While a handful of wealthy Cambodians with Chinese ancestors are closely tied to the CPP elite, the opposition is hoping policies promoting small businesses could capture the votes of some of this large group ahead of the July 28 national election.
People of Chinese descent have been living in Cambodia for hundreds of years and have historically played a prominent role in trade and commerce, and now occupy some of the highest positions in government and in business.
CPP Senator Lao Meng Khin and his wife, Choeung Sopheap—who own the controversial land concessionaire firms Shukaku Inc. and Pheapimex—along with casino magnate Kok An and Canadia Bank chairman Pung Kheav Se, all descendents of Chinese migrants, were all listed among Cambodia’s “top ten tycoons,” in a U.S. diplomatic cable, revealed by WikiLeaks.
But many young Chinese-Cambodians are still engaged in small businesses in and around Phnom Penh’s markets, and it is that group the Cambodia National Rescue Party (CNRP) hopes to attract.
“Now I’m happy and in peace. I don’t want change,” said Hea Mean, 28, who sells stationary in a stall at O’Russei Market, explaining that the CPP has been good to the ethnic Chinese community.
However, she admitted not all Chinese Cambodians felt this way.
“I have seen a lot [of Chinese-Cambodians] on the streets following the opposition, but it is just because they saw beautiful girls and boys on the bikes, and they follow them,” Ms. Mean said.
“The young kids don’t really follow politics. They say ‘change,’ but when they vote they’ll just follow their parents.”
According to the Association of Khmer Chinese in Cambodia, there are currently 700,000 Cambodian citizens of Chinese descent, about 5 percent of the total population and a significant portion of the electorate.
After suffering for allegedly being of a “criminal class” under the Khmer Rouge, Chinese-Cambodians did not thrive again until anti-Chinese sentiment and policies—through the prism of the government’s Vietnamese backing and wider Sino-Soviet tensions—were lifted in the 1990s. In the 1980s, limits were placed on ethnic Chinese family businesses, but many Chinese-Cambodians have since formed an allegiance with the CPP in recent years of peace and prosperity.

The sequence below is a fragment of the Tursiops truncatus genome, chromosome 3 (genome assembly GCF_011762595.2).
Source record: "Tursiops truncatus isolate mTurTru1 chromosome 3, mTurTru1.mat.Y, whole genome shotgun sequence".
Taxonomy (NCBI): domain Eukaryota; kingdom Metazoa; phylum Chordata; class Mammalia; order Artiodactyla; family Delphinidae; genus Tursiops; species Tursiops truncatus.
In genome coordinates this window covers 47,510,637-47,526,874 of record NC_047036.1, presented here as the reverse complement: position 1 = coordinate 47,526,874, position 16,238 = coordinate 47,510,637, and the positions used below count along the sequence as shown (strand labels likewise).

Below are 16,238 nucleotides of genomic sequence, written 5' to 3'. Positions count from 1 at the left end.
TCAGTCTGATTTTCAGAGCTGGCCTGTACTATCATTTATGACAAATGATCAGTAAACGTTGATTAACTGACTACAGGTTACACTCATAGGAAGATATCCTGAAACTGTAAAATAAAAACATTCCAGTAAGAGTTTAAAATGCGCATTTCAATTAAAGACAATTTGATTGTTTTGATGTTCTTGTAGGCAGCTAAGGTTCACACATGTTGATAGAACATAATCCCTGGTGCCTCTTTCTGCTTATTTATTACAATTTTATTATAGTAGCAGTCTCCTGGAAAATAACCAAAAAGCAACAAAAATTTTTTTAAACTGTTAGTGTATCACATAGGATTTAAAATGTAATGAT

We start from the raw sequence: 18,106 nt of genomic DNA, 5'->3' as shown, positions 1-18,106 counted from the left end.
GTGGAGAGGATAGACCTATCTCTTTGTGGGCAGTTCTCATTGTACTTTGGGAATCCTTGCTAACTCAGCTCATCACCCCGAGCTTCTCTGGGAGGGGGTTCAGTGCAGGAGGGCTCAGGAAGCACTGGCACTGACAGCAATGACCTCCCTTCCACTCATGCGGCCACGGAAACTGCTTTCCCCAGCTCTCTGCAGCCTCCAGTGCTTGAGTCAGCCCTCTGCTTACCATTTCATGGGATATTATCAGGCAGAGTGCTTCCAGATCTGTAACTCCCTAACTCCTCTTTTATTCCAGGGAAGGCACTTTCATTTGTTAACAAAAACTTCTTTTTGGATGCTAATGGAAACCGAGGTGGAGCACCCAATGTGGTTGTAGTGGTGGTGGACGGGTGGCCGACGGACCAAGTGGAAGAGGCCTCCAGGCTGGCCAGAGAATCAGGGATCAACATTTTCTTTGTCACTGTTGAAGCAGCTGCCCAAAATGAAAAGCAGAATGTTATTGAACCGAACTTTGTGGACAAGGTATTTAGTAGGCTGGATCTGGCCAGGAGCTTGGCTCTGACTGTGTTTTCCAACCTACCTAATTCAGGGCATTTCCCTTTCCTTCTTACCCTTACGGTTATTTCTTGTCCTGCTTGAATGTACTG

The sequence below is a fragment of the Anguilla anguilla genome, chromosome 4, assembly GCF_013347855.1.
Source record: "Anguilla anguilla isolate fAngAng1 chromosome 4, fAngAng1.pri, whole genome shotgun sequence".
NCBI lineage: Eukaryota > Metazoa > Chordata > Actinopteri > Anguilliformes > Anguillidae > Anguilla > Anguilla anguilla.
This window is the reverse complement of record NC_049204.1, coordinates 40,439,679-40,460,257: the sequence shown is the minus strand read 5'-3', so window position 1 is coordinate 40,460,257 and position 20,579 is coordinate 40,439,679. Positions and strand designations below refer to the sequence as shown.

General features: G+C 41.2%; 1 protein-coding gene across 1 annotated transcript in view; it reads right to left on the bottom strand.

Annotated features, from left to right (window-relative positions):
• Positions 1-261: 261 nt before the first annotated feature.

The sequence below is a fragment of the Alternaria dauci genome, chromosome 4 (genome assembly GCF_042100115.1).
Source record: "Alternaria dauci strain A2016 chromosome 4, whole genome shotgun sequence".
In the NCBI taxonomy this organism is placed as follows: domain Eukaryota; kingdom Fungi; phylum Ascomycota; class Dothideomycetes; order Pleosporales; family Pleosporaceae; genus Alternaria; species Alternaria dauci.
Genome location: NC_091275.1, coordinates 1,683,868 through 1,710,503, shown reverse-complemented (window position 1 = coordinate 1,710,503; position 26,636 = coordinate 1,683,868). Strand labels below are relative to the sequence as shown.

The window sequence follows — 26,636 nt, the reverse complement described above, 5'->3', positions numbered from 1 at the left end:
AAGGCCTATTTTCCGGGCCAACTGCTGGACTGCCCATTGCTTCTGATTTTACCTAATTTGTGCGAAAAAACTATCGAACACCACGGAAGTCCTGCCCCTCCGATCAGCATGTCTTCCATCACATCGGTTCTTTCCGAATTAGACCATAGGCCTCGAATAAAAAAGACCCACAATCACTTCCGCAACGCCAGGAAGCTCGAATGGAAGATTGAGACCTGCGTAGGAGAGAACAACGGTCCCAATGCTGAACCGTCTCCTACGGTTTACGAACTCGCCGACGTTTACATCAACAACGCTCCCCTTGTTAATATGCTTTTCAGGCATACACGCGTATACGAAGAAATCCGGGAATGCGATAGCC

Sovannary, 56, a garment wholesaler, said she could not speak for younger people, but her peers would most likely cast a vote for continuity.
“One party helped me when I was suffering during the Khmer Rouge, I vote for that one,” she said, without naming the CPP.
“They will remember how we suffered and they never forget that.”
Oum Charanay, 23, working in her aunt’s jewelry shop near O’Russei Market, said her family had been in Cambodia since the early 18th century when they moved from southern China.
She declined to say who she would vote for, but said she would weigh up the options carefully.
“We don’t just think about the campaign but what has happened in the past and [what’s happening] now. Some people say it is slow development, but I think it is worth it, since we had fighting for years,” Ms. Charanay said, crediting the current government’s relationship with China, a huge and growing investment and aid partner, for boosting the Cambodian economy.
“It helps people in general, not just those with Chinese ancestors,” she said.
CNRP candidate Son Chhay said that while a number of Chinese-Cambodian business people may be close to the CPP and have grown extremely wealthy under the party’s rule, the small business owners that make up the majority of the Chinese-Cambodian community would benefit from change.
“They want a better society. If we talk to Chinese, especially businessmen, they want a better system so they can do business without corruption, without intimidation by authorities,” he said, adding that easier access to credit for small businesses would be part of the CNRP’s economic policy.
“They [small businesses] suffer because big business is able to import goods without paying tax,” Mr. Chhay added.
At his kitchen appliance stall in O’Russei Market this week, Lieng Heng, 28, said he was sympathetic to Mr. Chhay’s argument.
“Business is good, but the law is not good,” he said. “The corruption seriously affects business.”
However, he said, he doubted the majority of his fellow Chinese-Cambodians would be willing to risk a change of government.
“This is already the party in power and most of the people vote for them. Their kids have jobs working for the CPP or for the government,” he said.
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